The final film in the Star Wars saga, Revenge of the Sith can arguably be seen as an anti-war film, particularly in regards to the contemporary issue of the Iraq war and the War on Terror. With Lucas perhaps seeing the Bush administration and the knee-jerk reaction to the War on Terror as the real threat, a threat from within, much like what Palpatine, The Phantom Menace had been all along. Further relating to Phil Melling’s idea of the American people having a constant fascination with war and desiring an enemy, the Star Wars saga can be seen as reassuring as even though at the end of Episode III the galaxy is facing perhaps its darkest hour, by the time of Episode VI the evil that has been a threat has been vanquished.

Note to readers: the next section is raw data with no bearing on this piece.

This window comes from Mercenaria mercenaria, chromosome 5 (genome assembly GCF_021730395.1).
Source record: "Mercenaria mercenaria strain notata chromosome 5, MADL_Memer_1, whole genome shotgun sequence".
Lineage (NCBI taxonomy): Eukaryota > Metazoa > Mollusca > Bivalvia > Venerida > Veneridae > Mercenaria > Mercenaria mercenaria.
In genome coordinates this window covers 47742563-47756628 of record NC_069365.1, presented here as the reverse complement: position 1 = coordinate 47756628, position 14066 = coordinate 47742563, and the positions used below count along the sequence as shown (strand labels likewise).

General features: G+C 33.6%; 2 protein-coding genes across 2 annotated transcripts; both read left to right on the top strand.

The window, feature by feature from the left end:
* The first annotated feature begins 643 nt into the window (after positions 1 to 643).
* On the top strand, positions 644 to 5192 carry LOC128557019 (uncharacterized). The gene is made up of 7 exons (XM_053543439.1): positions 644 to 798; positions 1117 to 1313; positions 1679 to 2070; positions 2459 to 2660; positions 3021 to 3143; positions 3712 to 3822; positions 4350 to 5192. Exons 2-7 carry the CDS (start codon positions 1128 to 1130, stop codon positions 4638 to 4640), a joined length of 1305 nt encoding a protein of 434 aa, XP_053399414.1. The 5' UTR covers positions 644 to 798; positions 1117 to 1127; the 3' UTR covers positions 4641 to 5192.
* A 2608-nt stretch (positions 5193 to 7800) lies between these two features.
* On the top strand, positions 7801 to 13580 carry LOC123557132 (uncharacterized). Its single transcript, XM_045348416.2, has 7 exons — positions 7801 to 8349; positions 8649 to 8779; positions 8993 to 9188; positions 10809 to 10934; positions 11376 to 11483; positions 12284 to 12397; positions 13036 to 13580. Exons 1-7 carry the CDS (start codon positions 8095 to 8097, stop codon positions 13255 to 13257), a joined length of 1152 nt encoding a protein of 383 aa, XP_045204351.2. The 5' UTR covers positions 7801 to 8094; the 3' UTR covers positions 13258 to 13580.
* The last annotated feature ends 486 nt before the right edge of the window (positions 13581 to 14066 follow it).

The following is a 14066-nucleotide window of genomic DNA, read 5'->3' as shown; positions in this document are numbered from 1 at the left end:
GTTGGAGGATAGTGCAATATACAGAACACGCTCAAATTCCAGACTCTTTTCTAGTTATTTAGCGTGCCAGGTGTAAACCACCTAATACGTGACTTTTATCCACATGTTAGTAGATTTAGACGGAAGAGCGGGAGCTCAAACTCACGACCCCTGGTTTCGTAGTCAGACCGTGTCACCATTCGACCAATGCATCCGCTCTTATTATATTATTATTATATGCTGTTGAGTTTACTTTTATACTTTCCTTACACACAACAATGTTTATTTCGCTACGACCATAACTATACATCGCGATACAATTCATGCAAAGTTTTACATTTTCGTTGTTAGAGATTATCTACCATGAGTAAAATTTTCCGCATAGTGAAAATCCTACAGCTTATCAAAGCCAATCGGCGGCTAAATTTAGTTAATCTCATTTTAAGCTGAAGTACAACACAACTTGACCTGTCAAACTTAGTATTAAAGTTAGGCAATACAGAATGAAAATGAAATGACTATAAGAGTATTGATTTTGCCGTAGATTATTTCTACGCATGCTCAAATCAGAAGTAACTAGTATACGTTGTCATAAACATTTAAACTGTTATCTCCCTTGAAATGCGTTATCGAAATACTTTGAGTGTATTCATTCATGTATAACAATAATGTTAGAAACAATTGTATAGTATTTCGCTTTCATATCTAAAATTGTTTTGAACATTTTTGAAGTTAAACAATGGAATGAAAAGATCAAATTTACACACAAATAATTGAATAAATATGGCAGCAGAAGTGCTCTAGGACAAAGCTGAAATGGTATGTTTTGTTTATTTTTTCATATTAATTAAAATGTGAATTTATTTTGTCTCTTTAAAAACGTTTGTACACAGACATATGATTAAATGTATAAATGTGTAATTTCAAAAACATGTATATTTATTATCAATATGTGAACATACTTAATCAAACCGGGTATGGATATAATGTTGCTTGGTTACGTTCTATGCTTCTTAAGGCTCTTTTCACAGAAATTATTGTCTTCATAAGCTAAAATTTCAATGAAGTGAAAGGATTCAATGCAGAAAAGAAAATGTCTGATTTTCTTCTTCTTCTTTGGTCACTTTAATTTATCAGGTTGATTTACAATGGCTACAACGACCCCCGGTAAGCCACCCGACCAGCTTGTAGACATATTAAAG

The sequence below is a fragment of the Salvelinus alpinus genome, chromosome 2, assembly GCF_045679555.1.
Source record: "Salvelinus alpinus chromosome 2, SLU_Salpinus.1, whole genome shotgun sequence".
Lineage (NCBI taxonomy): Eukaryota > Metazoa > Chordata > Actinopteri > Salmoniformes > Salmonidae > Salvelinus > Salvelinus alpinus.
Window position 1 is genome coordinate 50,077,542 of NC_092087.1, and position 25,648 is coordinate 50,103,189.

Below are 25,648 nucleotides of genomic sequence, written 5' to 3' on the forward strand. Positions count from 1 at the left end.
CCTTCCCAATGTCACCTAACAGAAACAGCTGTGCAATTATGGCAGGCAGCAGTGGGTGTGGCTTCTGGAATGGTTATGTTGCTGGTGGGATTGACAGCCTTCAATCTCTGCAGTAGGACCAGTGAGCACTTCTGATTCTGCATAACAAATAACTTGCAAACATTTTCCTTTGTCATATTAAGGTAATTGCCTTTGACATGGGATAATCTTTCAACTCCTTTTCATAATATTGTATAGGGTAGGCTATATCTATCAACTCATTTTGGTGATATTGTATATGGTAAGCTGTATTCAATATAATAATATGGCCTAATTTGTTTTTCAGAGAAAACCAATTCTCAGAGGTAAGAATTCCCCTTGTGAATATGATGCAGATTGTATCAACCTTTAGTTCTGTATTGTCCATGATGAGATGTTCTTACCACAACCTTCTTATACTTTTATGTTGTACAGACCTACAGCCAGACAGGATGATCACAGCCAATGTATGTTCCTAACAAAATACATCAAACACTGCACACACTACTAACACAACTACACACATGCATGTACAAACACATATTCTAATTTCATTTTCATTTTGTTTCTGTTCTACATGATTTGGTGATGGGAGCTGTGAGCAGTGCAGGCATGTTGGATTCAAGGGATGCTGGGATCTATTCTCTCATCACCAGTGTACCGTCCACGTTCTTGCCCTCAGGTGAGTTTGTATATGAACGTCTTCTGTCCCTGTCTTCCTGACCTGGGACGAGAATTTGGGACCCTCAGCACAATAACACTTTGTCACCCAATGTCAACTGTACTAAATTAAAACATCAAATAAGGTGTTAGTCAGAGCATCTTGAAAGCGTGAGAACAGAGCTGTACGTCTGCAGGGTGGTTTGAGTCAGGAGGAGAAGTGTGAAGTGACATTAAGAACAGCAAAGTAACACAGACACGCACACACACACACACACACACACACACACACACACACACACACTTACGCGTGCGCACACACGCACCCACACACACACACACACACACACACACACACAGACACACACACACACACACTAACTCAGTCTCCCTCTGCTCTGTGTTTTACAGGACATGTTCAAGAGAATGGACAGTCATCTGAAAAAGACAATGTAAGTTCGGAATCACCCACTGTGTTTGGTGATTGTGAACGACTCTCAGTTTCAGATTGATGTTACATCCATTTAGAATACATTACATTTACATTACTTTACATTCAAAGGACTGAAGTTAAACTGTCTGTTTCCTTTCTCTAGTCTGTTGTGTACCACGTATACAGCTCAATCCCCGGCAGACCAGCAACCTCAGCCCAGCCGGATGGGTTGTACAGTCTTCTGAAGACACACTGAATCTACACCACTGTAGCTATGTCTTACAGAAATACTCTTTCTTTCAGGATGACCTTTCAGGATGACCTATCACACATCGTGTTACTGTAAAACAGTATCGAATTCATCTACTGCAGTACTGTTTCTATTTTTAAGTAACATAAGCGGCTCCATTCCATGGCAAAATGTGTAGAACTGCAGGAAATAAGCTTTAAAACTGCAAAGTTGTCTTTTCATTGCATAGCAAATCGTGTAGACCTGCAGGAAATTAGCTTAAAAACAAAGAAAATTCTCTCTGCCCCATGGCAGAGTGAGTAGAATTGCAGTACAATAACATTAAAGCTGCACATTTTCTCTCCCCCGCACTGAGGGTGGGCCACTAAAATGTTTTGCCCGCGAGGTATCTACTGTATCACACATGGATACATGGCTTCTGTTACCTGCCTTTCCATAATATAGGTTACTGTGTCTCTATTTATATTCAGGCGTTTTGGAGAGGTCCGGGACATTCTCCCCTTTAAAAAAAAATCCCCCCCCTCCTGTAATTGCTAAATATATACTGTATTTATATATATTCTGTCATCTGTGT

Chapter Four - Conclusion

It would be remiss to say that the work of George Lucas has not been greatly influenced by the world at war which he was brought into and the repercussions which that war had till the present day. It is something that he has had a lifelong interest in and something that has become intertwined with his filmmaking career.